The Research Basis for Autism Intervention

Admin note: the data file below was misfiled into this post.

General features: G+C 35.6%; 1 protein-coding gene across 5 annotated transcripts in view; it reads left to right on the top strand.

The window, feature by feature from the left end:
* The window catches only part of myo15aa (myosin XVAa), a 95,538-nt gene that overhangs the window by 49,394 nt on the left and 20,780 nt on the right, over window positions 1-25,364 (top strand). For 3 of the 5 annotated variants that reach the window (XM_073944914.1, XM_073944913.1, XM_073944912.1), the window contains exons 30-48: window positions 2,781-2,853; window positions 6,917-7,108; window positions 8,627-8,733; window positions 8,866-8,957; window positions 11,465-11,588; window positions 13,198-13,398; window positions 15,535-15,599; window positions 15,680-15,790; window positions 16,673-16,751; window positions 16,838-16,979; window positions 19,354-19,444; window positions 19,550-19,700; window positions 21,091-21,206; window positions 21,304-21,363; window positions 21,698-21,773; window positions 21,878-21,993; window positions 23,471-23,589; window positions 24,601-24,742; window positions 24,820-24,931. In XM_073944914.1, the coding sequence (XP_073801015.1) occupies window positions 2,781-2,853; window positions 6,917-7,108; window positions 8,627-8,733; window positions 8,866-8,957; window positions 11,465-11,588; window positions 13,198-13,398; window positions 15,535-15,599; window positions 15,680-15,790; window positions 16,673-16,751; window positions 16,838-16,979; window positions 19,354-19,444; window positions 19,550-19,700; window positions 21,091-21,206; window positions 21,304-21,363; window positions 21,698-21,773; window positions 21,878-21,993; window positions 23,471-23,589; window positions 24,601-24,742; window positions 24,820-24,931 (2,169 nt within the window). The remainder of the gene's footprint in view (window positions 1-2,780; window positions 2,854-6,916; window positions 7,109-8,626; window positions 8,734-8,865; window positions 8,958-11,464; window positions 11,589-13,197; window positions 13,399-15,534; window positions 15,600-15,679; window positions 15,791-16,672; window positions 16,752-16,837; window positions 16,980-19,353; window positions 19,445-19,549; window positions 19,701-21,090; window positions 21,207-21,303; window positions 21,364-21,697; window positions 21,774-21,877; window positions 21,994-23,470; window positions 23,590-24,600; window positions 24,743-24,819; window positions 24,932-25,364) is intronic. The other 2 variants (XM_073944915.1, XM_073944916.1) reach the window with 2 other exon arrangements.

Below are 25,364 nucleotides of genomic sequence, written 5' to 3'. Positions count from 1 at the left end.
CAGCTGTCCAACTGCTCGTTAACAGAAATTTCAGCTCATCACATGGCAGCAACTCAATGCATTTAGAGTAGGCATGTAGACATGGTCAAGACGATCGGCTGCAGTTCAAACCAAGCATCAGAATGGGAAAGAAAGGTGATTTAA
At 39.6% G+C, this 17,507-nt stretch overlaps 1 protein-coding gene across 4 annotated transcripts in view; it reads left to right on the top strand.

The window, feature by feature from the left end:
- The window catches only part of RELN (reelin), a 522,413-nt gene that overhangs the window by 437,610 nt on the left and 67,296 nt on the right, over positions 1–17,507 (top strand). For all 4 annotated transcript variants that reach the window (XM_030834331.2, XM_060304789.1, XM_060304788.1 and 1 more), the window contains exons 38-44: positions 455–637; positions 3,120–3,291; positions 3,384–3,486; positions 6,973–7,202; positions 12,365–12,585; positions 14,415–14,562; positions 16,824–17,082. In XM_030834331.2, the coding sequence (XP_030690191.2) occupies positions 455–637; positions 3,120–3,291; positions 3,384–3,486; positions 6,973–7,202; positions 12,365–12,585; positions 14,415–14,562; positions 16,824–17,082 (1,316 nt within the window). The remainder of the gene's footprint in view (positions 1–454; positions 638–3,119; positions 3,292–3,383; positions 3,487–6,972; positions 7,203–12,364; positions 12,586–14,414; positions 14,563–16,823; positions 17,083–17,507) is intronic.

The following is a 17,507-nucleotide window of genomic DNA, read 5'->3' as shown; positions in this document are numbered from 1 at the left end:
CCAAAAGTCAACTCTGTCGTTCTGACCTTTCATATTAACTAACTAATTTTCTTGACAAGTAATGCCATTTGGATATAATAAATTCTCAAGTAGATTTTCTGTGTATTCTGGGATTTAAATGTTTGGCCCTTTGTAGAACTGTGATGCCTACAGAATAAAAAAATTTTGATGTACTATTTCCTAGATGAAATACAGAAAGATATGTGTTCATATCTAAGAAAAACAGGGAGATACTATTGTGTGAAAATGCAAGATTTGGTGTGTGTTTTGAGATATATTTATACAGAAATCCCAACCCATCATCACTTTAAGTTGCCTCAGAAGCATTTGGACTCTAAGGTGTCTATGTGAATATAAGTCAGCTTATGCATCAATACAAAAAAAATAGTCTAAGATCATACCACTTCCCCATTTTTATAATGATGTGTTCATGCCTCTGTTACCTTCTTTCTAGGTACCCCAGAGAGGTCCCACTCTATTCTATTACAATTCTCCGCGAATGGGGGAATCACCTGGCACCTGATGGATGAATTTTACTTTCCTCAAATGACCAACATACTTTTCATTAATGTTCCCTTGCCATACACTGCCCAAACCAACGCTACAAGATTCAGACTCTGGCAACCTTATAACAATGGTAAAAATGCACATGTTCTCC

As the pastPresident ofthe Israel Society forAutism, it gives me great pleasure to c- gratulate Professor Schopler and his colleagues on the publication of their new book concerning the relationship between scientific research and treatment. When we in Israel began our specifically structured education program for young children with autism, our work was based on slim to scarceknow-how andinformation, and with no experience whatsoever. Whatever information we could gather was mostly from psychological educational centers in the U.S. One of the most important and significant connections was established between the TEACCH program of North Carolina, led and conducted by the two important scholars, Professor Eric Schopler and Professor Lee Marcus, and our Israel Society for Autism. During our many encounters, seminars, and conferences, we profited enormously from all their accumulated expertise and scientific research, while perhaps it was also an important experience for them to see how a young society with very limited means was eventually shaping its educational program and arriving at some excellent results. We, ofcourse, have the highest esteem for Governor Hunt who has been following this program with so much attention and support, and we still remember his visit to Israel with distinguished representatives of the TEACCH Program. I wish the new book every success. I know it will be an enormous contribution to all those who must cope with a difficult and painful issue—autism—for whom there is no end to the need for research and continuously improving methods of care and education.
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